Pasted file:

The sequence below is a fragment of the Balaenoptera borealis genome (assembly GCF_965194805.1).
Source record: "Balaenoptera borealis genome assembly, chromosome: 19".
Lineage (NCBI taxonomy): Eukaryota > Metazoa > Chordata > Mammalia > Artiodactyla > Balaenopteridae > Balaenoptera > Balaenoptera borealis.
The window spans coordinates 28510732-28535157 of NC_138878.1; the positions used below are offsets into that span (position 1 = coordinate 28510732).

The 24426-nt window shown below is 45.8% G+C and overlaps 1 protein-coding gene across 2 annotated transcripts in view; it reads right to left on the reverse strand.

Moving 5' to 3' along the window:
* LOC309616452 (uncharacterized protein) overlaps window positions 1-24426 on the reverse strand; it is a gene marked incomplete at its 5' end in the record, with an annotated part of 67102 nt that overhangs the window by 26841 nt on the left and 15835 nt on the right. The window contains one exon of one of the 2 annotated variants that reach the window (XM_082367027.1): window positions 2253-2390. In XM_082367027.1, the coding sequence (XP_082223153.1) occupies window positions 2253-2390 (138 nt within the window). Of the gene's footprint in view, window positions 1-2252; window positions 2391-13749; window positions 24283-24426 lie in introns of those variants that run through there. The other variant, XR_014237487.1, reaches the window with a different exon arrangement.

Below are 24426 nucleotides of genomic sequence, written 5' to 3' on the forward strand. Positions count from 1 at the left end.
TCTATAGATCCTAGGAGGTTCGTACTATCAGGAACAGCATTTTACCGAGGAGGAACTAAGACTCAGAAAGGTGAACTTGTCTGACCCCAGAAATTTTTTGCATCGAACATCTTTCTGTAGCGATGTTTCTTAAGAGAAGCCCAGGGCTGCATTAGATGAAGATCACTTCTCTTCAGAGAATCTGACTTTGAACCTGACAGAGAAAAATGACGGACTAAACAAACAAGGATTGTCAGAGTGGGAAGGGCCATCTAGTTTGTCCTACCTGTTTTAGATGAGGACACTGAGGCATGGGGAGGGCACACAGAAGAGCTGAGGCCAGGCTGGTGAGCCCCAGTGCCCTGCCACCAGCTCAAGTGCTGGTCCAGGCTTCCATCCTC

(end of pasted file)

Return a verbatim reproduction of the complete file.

The sequence below is a fragment of the Balaenoptera borealis genome (assembly GCF_965194805.1).
Source record: "Balaenoptera borealis genome assembly, chromosome: 19".
Lineage (NCBI taxonomy): Eukaryota > Metazoa > Chordata > Mammalia > Artiodactyla > Balaenopteridae > Balaenoptera > Balaenoptera borealis.
The window spans coordinates 28510732-28535157 of NC_138878.1; the positions used below are offsets into that span (position 1 = coordinate 28510732).

The 24426-nt window shown below is 45.8% G+C and overlaps 1 protein-coding gene across 2 annotated transcripts in view; it reads right to left on the reverse strand.

Moving 5' to 3' along the window:
* LOC309616452 (uncharacterized protein) overlaps window positions 1-24426 on the reverse strand; it is a gene marked incomplete at its 5' end in the record, with an annotated part of 67102 nt that overhangs the window by 26841 nt on the left and 15835 nt on the right. The window contains one exon of one of the 2 annotated variants that reach the window (XM_082367027.1): window positions 2253-2390. In XM_082367027.1, the coding sequence (XP_082223153.1) occupies window positions 2253-2390 (138 nt within the window). Of the gene's footprint in view, window positions 1-2252; window positions 2391-13749; window positions 24283-24426 lie in introns of those variants that run through there. The other variant, XR_014237487.1, reaches the window with a different exon arrangement.

Below are 24426 nucleotides of genomic sequence, written 5' to 3' on the forward strand. Positions count from 1 at the left end.
TCTATAGATCCTAGGAGGTTCGTACTATCAGGAACAGCATTTTACCGAGGAGGAACTAAGACTCAGAAAGGTGAACTTGTCTGACCCCAGAAATTTTTTGCATCGAACATCTTTCTGTAGCGATGTTTCTTAAGAGAAGCCCAGGGCTGCATTAGATGAAGATCACTTCTCTTCAGAGAATCTGACTTTGAACCTGACAGAGAAAAATGACGGACTAAACAAACAAGGATTGTCAGAGTGGGAAGGGCCATCTAGTTTGTCCTACCTGTTTTAGATGAGGACACTGAGGCATGGGGAGGGCACACAGAAGAGCTGAGGCCAGGCTGGTGAGCCCCAGTGCCCTGCCACCAGCTCAAGTGCTGGTCCAGGCTTCCATCCTC